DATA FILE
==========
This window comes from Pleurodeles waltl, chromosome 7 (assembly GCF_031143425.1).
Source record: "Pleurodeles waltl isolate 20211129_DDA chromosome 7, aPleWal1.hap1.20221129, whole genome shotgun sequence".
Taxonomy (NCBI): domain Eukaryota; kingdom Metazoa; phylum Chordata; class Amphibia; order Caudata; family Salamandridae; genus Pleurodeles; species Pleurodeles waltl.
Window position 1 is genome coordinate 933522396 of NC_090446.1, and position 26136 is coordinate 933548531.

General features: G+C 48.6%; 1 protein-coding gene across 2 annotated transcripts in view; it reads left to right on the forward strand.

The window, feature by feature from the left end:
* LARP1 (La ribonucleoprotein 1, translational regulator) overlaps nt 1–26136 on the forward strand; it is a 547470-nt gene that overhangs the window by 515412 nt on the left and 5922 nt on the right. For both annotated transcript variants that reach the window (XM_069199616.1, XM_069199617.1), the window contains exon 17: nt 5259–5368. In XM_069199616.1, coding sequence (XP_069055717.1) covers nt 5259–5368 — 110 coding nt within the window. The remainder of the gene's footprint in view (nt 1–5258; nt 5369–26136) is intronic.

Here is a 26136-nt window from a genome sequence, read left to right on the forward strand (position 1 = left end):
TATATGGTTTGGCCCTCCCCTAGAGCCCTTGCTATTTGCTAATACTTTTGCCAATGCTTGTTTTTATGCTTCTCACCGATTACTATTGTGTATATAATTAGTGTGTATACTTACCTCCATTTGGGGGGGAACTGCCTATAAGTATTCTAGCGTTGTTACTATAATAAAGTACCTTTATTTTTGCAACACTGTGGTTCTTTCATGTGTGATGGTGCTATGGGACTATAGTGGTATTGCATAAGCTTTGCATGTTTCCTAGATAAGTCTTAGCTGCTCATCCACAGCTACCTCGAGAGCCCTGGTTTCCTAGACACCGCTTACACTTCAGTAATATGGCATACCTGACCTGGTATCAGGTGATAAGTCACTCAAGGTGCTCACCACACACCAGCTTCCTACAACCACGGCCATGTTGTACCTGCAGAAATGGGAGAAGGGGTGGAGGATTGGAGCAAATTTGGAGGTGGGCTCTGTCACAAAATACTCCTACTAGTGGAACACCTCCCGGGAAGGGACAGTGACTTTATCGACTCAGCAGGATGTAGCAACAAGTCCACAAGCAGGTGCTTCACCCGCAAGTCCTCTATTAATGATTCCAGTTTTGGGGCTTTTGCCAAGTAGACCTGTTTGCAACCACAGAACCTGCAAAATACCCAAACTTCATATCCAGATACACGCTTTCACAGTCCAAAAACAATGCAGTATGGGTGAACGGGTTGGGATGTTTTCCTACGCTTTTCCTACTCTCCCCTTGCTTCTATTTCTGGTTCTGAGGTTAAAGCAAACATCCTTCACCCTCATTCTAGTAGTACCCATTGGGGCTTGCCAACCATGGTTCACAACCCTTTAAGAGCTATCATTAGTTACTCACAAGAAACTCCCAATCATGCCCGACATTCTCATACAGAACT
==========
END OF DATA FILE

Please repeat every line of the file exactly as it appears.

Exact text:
This window comes from Pleurodeles waltl, chromosome 7 (assembly GCF_031143425.1).
Source record: "Pleurodeles waltl isolate 20211129_DDA chromosome 7, aPleWal1.hap1.20221129, whole genome shotgun sequence".
Taxonomy (NCBI): domain Eukaryota; kingdom Metazoa; phylum Chordata; class Amphibia; order Caudata; family Salamandridae; genus Pleurodeles; species Pleurodeles waltl.
Window position 1 is genome coordinate 933522396 of NC_090446.1, and position 26136 is coordinate 933548531.

General features: G+C 48.6%; 1 protein-coding gene across 2 annotated transcripts in view; it reads left to right on the forward strand.

The window, feature by feature from the left end:
* LARP1 (La ribonucleoprotein 1, translational regulator) overlaps nt 1–26136 on the forward strand; it is a 547470-nt gene that overhangs the window by 515412 nt on the left and 5922 nt on the right. For both annotated transcript variants that reach the window (XM_069199616.1, XM_069199617.1), the window contains exon 17: nt 5259–5368. In XM_069199616.1, coding sequence (XP_069055717.1) covers nt 5259–5368 — 110 coding nt within the window. The remainder of the gene's footprint in view (nt 1–5258; nt 5369–26136) is intronic.

Here is a 26136-nt window from a genome sequence, read left to right on the forward strand (position 1 = left end):
TATATGGTTTGGCCCTCCCCTAGAGCCCTTGCTATTTGCTAATACTTTTGCCAATGCTTGTTTTTATGCTTCTCACCGATTACTATTGTGTATATAATTAGTGTGTATACTTACCTCCATTTGGGGGGGAACTGCCTATAAGTATTCTAGCGTTGTTACTATAATAAAGTACCTTTATTTTTGCAACACTGTGGTTCTTTCATGTGTGATGGTGCTATGGGACTATAGTGGTATTGCATAAGCTTTGCATGTTTCCTAGATAAGTCTTAGCTGCTCATCCACAGCTACCTCGAGAGCCCTGGTTTCCTAGACACCGCTTACACTTCAGTAATATGGCATACCTGACCTGGTATCAGGTGATAAGTCACTCAAGGTGCTCACCACACACCAGCTTCCTACAACCACGGCCATGTTGTACCTGCAGAAATGGGAGAAGGGGTGGAGGATTGGAGCAAATTTGGAGGTGGGCTCTGTCACAAAATACTCCTACTAGTGGAACACCTCCCGGGAAGGGACAGTGACTTTATCGACTCAGCAGGATGTAGCAACAAGTCCACAAGCAGGTGCTTCACCCGCAAGTCCTCTATTAATGATTCCAGTTTTGGGGCTTTTGCCAAGTAGACCTGTTTGCAACCACAGAACCTGCAAAATACCCAAACTTCATATCCAGATACACGCTTTCACAGTCCAAAAACAATGCAGTATGGGTGAACGGGTTGGGATGTTTTCCTACGCTTTTCCTACTCTCCCCTTGCTTCTATTTCTGGTTCTGAGGTTAAAGCAAACATCCTTCACCCTCATTCTAGTAGTACCCATTGGGGCTTGCCAACCATGGTTCACAACCCTTTAAGAGCTATCATTAGTTACTCACAAGAAACTCCCAATCATGCCCGACATTCTCATACAGAACT